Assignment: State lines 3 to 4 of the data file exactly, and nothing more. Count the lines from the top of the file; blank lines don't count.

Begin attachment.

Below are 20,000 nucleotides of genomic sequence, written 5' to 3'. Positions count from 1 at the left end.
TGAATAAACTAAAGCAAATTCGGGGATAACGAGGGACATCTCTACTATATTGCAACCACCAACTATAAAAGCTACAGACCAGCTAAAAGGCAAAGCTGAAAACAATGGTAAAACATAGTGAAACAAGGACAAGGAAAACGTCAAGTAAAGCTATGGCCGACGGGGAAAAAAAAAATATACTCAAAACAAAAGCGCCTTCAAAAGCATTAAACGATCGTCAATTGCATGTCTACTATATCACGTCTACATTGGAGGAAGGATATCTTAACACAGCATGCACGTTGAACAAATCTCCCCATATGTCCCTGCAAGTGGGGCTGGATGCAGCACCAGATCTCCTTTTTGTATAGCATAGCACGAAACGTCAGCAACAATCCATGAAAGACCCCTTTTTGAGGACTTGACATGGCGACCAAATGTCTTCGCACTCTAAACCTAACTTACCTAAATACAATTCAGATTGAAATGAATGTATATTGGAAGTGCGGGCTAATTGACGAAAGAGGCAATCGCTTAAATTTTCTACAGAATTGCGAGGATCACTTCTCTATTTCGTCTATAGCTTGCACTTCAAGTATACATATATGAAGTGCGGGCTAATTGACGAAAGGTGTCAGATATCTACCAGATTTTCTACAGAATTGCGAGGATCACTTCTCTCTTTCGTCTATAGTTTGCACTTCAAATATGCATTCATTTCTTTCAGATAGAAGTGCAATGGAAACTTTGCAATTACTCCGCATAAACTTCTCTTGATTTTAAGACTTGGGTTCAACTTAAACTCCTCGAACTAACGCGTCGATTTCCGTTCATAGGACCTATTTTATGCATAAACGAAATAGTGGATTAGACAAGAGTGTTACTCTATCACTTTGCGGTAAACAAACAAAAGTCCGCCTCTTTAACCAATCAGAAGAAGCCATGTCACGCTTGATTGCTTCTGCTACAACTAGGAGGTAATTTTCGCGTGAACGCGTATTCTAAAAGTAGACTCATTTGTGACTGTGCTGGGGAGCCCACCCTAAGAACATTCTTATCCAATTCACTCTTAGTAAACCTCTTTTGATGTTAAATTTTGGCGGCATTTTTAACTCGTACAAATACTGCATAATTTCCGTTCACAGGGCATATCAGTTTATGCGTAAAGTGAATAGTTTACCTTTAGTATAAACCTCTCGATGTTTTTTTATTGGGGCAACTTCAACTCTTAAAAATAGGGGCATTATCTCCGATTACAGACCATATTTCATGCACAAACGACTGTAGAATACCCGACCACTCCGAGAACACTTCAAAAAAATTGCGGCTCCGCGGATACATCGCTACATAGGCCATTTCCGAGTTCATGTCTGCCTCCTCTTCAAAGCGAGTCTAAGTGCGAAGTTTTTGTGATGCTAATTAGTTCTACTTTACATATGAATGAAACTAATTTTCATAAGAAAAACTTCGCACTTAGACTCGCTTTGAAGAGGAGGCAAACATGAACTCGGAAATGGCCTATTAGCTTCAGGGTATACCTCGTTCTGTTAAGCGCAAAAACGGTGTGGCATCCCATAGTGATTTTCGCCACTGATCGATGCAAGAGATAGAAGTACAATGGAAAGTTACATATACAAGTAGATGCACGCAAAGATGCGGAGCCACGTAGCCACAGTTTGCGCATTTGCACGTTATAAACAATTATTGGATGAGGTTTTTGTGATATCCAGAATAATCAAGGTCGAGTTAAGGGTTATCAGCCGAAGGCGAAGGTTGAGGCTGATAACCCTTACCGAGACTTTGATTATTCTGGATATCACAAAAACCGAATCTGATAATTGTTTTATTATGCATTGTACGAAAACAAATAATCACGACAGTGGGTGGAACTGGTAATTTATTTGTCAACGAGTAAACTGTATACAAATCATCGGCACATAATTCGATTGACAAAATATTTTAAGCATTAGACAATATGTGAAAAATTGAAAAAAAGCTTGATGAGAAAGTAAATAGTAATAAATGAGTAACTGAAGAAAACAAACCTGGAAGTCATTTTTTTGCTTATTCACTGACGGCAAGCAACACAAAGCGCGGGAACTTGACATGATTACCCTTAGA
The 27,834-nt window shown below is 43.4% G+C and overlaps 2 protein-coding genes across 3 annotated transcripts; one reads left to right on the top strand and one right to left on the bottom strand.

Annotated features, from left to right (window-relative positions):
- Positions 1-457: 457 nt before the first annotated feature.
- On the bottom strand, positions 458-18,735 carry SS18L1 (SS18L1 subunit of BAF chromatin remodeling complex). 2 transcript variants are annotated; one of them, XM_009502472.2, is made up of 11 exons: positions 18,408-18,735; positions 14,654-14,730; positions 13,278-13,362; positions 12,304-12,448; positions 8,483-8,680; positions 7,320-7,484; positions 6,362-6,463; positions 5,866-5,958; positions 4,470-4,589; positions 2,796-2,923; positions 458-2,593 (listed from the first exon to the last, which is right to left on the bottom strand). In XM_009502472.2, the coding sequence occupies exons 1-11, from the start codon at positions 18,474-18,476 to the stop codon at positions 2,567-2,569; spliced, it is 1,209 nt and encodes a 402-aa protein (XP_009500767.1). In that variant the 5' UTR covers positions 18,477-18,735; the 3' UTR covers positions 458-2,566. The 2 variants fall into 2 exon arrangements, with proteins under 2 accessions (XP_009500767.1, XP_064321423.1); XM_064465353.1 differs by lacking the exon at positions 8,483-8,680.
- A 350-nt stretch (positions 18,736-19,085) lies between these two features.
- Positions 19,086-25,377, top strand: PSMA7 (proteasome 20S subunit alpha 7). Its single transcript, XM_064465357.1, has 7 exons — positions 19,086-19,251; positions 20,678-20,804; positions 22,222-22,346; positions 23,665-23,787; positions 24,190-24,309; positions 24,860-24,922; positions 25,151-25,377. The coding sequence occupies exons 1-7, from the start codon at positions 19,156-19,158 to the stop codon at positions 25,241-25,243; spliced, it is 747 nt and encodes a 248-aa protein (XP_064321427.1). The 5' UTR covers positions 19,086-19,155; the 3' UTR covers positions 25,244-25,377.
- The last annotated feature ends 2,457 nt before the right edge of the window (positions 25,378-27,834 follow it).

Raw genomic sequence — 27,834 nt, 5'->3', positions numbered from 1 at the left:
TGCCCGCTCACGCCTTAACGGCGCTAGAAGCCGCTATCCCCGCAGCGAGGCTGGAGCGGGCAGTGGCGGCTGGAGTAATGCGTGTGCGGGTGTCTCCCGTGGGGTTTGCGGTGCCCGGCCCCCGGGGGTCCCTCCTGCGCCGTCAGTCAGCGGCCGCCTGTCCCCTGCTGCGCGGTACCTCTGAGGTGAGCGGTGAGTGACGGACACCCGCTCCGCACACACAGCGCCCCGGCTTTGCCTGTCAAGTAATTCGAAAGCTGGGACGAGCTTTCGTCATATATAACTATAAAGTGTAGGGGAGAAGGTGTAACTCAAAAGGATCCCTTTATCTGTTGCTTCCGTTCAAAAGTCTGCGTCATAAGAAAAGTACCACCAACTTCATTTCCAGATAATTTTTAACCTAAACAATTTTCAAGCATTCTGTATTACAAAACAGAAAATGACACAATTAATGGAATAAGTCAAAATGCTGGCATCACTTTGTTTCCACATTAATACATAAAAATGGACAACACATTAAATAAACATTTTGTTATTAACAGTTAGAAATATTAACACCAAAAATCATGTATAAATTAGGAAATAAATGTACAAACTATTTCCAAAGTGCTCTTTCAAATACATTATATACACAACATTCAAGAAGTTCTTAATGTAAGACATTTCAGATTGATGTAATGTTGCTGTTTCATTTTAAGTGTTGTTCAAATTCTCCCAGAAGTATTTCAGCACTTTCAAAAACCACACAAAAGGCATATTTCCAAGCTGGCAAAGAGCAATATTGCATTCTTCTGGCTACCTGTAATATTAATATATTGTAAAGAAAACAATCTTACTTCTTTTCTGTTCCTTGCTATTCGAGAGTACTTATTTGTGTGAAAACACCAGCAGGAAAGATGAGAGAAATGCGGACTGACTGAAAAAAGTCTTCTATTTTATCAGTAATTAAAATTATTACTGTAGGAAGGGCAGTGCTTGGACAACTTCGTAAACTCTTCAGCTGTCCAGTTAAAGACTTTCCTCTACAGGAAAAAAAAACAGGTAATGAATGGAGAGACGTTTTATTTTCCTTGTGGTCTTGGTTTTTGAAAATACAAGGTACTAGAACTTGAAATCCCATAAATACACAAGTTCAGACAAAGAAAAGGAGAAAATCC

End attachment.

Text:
The 27,834-nt window shown below is 43.4% G+C and overlaps 2 protein-coding genes across 3 annotated transcripts; one reads left to right on the top strand and one right to left on the bottom strand.

Annotated features, from left to right (window-relative positions):